Cautious welcome for budget

By a County Press reporter

Thursday, March 20, 2014


A CAUTIOUS welcome has been given to yesterday’s (Wednesday) budget by the chief executive of the Isle of Wight branch of the Citizen’s Advice Bureau.

Lee Hodgson warned however, that many people on lower incomes still faced a 'daily struggle to fight off poverty’ and making ends meet.

Mr Hodgson said: "The proposals to free up pensions are welcome, particularly the new 'right to advice’ which recognises the significant value of impartial trusted advice.

"The chancellor George Osborne talked about making, doing and saving. The budget needs to work for those who are making do and can’t save.

"We’re half way through the austerity programme and many spending cuts have yet to bite. Families are feeling the cumulative impact of the stripping away of support and services from all sides.

"Support for childcare will be a welcome relief but it’s only partial respite for households dealing with almost a decade of austerity.

"Better targeting childcare support to the poorest families will help to make work pay for them. Stronger immediate investment in house building would ease the pressure on people struggling to manage rocketing housing costs. Putting weight behind efforts to help young people into work will prevent a new generation of long-term job seekers."

He added: "Government must take the long view of positive economic news. Unemployment is down, but growing self-employment can be a sign of instability. Self employed people are as likely to get debt help from their local Citizens Advice Bureau as unemployed people."


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by Valerie Ching

24th March 2014, at 05:31:31

An outstandingly awful budget in my view and cynically self serving to boot. Tax threshold raised for working age people, balanced by old age tax allowance frozen so the allowances will soon match. Only benefits are for rich pensioners. For Pensioners on incomes just above pension credit qualifying level but less than 16k p.a. the triple lock produces £2.97 extra cash a week - more than swallowed by council tax, water rates and energy bills increases. George Osborne privatises everything not nailed down; costs rise as the shareholders profits require a cut in services to fund this and the overheads of commissioning govt or councils continue in parallel. This will see off the NHS soon. Existing pensioners not on Pension Credit are trapped as the basic state pension income shrinks by inflation. New single tier pension above pension credit qualifying level locks this in. Taxes and GDP boom due to spending pension pots lasts 10 years then UK is bust but rich OK & MPs are Lords!! S

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by David Blackford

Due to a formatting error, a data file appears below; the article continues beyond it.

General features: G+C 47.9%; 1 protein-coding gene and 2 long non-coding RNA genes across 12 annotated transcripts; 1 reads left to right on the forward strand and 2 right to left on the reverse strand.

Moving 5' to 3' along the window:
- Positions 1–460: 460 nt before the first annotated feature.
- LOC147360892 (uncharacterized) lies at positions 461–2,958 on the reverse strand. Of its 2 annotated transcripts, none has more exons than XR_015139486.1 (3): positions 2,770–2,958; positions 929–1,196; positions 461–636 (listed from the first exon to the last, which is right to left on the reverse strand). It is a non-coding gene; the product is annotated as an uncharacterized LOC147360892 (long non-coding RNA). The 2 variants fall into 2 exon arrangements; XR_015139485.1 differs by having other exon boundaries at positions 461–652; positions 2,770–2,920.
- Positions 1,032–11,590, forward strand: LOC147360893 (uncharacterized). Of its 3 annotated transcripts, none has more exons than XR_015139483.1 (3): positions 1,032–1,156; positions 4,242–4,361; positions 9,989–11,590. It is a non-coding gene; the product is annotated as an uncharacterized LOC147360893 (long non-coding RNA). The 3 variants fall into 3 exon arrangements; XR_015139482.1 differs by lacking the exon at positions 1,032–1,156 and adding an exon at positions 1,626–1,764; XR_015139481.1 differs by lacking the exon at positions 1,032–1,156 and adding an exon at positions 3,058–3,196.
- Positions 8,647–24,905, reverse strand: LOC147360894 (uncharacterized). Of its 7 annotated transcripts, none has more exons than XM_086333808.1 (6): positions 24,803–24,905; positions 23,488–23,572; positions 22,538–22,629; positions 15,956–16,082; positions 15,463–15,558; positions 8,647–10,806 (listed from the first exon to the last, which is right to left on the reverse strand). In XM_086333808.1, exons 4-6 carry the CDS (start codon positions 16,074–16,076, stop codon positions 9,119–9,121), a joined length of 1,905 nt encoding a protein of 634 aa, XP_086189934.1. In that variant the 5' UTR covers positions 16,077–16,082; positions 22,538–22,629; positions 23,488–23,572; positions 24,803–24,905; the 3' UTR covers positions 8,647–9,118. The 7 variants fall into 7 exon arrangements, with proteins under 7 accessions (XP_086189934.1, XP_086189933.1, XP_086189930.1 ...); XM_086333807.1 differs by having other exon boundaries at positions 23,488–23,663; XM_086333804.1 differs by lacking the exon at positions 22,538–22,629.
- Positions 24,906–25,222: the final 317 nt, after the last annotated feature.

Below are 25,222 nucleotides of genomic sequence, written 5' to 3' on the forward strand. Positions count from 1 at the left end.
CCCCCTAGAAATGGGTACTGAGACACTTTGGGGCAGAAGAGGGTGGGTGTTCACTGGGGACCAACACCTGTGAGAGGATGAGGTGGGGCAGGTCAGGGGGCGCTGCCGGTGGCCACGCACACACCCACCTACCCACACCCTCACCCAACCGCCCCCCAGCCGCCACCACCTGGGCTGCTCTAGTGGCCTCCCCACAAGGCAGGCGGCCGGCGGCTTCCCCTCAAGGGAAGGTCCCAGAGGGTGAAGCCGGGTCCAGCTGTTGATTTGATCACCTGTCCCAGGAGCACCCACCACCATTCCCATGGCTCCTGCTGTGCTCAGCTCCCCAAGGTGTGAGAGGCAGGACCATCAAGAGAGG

21st March 2014, at 06:48:12

Sadly Robert we live in an age where Politicians, especially senior ones, think more about keeping their prestigious jobs than being concerned about the wellbeing of the Country and its citizens.
Long ago there were Rotten Boroughs where MPs bribed people to vote for them - Now whole Political Parties do it

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20th March 2014, at 17:11:47

For the adage man / woman in the street WHAT BUDGET?
Who do you know that has £1 to put in a ISA let alone £15k, and Iv got to drink 350 pints till I get a free one that's if I can afford a pint.
But if I did get any think the 1.99% increase in my council tax takes it.
But they are kind to give us OUR pensions money back ( minus tax). But is that because NO ONE can afford to put money into them anymore.
YET again under the TORIES / LIB DEMs those who HAVE, GET and those who have DONT get F**K all.

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by David Blackford

20th March 2014, at 12:38:39

In my opinion the Budget is typically, "like the curates egg"
Removing the requirement to purchase annuities is good as it stops the high charges made by brokers and insurance companies for setting up and running annuities. However, I think there should have been some control over how much and how quickly money from a pension pot can be spent.
Obviously there will be a few individuals who will spend it all (whoopee, I'm in the money types) and come begging for Government hand-outs when it's gone. Also, with men tending to peg out before their wives - no provision to ensure that wives will not be left in dire straits

Any views or opinions presented in the comments above are solely those of the author and do not represent those of the Isle of Wight County Press.

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